Forty years ago today, a clarion call rang from the celebrant’s chair in Saint Peter’s Square: “Do not be afraid. Open, I say open wide the doors for Christ!” With those resounding words—so familiar now to myriad Catholics across the globe—Pope Saint John Paul II initiated a pontificate that for nearly 27 years would penetrate to the depths of the human heart and call all mankind to the greatness that is rightly his. For at the core of Saint John Paul’s very being, forged by a lifetime of grave suffering, was a profound reverence for the cosmic drama of the human condition and an unyielding confidence in Jesus Christ, who alone knows what is in man (cf. Jn 2:25).
This “what” that is “in man” is, of course, the imago Dei, the image of the Trinitarian Godhead etched upon the soul such that only total union with God himself can satisfy the human heart. And at the root of this precious dignity bestowed upon the human person is the gift of freedom. Every man’s life, as John Paul so keenly understood from his years living under the brutality of Nazism and communism in Poland, necessarily unfolds in a moral context because man is the sole creature who can deliberate, choose, and act—who can say, “I may, but I need not” (The Acting Person, 115).
The grand tale of human freedom began in the Garden of Eden, where a singular, serpentine proposal disclosed the question at the root of every human choice: to trust in God, or to trust in man? Eve’s tragic error and Adam’s even more pitiful evasion of responsibility reveal that the couple’s foremost sin is distrust in God—a distrust which we have since inherited—that the Lord in His infinite perfection is somehow not enough to satisfy the desires of man, the very man whom He formed from dust and beheld as very good (cf. Gen 1:31, 2:7).
In entreating all peoples and nations to not be afraid, then, Saint John Paul cuts to the heart of the matter: it is in placing a radical trust in God and His providence, in “welcoming Christ” into the heart, in “opening wide the doors” of one’s being to Him and “accepting his saving power” that man realizes who he is and for Whom he has been made. For, as John Paul’s favorite words from Vatican II read, “Christ, the final Adam, by the revelation of the mystery of the Father and His love, fully reveals man to man himself and makes his supreme calling clear” (Gaudium et Spes 22).
Forty years and a cultural seachange later, man’s “supreme calling” perdures. As in every age, “so often today man does not know what is within him, in the depths of his mind and heart. So often he is uncertain about the meaning of his life on this earth. He is assailed by doubt, a doubt which turns into despair” (homily, Oct. 22, 1978). In that despair, man fails to trust in “the Father and His love” and instead succumbs to disordered temptations that smother the longing for divine life smoldering deep within him. He then trades his celestial vocation for the fleeting goods of a fleeting life—a span of mere 70 years, or 80 for those who are strong (cf. Ps 90)—thereby rejecting the ineffable gift of union with God and resigning himself to existential mediocrity in this life and everlasting death in the next.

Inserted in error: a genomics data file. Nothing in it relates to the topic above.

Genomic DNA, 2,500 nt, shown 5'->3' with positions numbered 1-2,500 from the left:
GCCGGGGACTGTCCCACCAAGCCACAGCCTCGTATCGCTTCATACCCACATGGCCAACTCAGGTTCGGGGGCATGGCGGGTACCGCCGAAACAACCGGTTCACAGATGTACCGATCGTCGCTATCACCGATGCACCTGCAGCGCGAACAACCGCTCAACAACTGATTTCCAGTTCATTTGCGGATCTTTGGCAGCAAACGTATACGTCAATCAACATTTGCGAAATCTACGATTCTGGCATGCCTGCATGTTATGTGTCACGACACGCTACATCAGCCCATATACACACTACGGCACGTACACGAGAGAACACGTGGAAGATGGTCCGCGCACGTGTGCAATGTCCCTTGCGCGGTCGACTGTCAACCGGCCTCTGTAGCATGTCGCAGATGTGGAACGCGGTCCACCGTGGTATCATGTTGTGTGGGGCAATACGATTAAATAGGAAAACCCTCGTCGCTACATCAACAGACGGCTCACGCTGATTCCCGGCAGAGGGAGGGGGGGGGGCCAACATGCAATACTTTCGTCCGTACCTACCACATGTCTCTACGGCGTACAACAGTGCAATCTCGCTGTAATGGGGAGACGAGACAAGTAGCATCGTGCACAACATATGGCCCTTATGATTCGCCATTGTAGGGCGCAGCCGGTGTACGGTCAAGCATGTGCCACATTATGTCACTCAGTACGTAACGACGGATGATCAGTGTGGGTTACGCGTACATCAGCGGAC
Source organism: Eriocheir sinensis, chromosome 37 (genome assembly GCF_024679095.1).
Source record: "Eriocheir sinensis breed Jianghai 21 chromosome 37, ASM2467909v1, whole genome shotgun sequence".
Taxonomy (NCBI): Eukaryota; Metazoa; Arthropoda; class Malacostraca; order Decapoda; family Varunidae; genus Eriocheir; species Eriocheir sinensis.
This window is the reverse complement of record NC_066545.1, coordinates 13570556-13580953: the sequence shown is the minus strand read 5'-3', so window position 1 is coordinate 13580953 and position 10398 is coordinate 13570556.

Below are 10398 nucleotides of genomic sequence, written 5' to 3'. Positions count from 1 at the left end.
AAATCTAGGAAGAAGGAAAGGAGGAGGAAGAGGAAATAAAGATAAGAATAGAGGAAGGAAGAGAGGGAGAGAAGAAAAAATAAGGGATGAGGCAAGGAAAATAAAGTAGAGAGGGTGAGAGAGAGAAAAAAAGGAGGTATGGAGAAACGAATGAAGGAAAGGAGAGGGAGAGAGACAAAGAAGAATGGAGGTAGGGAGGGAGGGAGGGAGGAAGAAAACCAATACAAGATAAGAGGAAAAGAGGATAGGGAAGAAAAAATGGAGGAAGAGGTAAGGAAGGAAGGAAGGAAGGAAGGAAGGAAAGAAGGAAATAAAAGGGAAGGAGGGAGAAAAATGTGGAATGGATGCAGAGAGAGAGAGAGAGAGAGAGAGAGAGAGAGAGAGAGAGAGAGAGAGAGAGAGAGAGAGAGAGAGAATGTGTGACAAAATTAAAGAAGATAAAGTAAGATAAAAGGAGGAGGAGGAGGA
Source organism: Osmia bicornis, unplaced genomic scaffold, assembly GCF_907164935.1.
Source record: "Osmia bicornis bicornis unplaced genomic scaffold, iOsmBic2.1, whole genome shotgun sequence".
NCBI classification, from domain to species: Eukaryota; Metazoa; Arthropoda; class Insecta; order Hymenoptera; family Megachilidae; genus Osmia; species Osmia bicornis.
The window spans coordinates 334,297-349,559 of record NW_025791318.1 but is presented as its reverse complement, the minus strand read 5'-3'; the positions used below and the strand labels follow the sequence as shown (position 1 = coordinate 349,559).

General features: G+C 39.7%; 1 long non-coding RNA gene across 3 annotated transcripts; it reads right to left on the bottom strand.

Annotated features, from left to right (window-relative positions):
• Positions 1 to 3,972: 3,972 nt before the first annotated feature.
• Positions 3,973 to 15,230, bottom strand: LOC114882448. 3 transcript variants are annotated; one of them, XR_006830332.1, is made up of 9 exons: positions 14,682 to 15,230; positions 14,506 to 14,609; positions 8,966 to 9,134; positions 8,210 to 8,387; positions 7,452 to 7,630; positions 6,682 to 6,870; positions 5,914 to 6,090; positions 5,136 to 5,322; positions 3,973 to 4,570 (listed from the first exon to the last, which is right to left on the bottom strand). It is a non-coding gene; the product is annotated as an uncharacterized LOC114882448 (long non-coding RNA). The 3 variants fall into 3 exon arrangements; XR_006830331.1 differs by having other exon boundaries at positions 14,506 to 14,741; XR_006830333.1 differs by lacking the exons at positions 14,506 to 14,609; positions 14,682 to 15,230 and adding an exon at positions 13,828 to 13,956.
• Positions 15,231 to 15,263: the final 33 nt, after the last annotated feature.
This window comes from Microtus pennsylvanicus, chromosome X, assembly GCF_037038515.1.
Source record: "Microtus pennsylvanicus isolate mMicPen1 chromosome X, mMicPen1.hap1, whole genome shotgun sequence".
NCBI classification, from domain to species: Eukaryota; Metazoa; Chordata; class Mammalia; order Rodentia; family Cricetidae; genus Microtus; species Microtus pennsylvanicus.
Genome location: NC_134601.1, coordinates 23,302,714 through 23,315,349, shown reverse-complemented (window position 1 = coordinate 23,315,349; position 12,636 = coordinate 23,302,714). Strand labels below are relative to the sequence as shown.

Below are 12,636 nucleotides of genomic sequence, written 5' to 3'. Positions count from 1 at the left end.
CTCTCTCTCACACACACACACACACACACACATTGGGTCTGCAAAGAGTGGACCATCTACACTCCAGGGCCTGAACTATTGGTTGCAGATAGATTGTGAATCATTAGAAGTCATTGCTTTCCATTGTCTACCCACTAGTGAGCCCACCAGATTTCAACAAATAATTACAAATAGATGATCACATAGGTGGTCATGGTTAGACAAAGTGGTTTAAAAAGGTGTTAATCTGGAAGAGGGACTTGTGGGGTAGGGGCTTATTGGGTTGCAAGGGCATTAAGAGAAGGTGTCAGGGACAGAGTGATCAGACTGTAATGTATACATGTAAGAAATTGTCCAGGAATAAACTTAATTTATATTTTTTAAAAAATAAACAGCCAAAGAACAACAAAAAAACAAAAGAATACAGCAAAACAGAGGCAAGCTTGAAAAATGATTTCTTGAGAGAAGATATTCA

Time and again, Saint John Paul reminded us that only Jesus Christ, the true pattern of humanity, can shake us out of such spiritual slumber and inflame that smoldering desire for God into a blazing fire. It is entirely fitting that those trademark words of the Polish mountaineer-turned-pope—do not be afraid—are the exact words that Christ himself uttered more than any others in the Gospels. While fear and despair cause man to cower from the divine majesty, the grace of God inspires authentic trust and hope, which draw man out of himself and enable him to recognize that his fulfillment is found not in “having more” but in “being more” (Redemptor Hominis 16).
Indeed, the God-Man who proclaimed, I came that they may have life and have it abundantly (cf. Jn 10:10), also emptied himself, taking the form of a slave, and became obedient unto death, even death on a cross (cf. Phil 2:7-8). If the Redeemer of Man revealed the abundance of life through treading a path of self-emptying obedience, then surely man himself, “who is the only creature on earth which God willed for itself, cannot fully find himself except through a sincere gift of himself” (GS 24). It is precisely in this radical self-gift back to God, this fundamental act of love—which John Paul would coin “the Law of the Gift”—that mankind discovers true freedom and the abiding happiness that flows from holiness. When that takes root in culture, society is transfigured, and a civilization of love is born.
It would be hard to propose a figure of the 20th century who proclaimed and lived these truths more profoundly, more publicly, and more enduringly than Pope Saint John Paul the Great. From his vital days as a young priest-philosopher-outdoorsman, to his robust years as a globetrotting middle-aged pope, to his slow, public martyrdom at the hands of Parkinson’s at twilight, Saint John Paul expended every last ounce of his being for Christ. To the end, he loved (cf. Jn 13:1) with the tender heart of a shepherd, the incisive mind of a scholar, and the joyful zeal of an apostle. Such is the charism of his pontificate.
Today, John Paul’s legendary clarion call—which was his very modus operandi—rings on to all mankind. And now, as then and forever, it has just one right answer: yes, I will open, I will open wide the doors for Christ!
Photo from Liberating a Continent: John Paul II and the Fall of Communism (used with permission)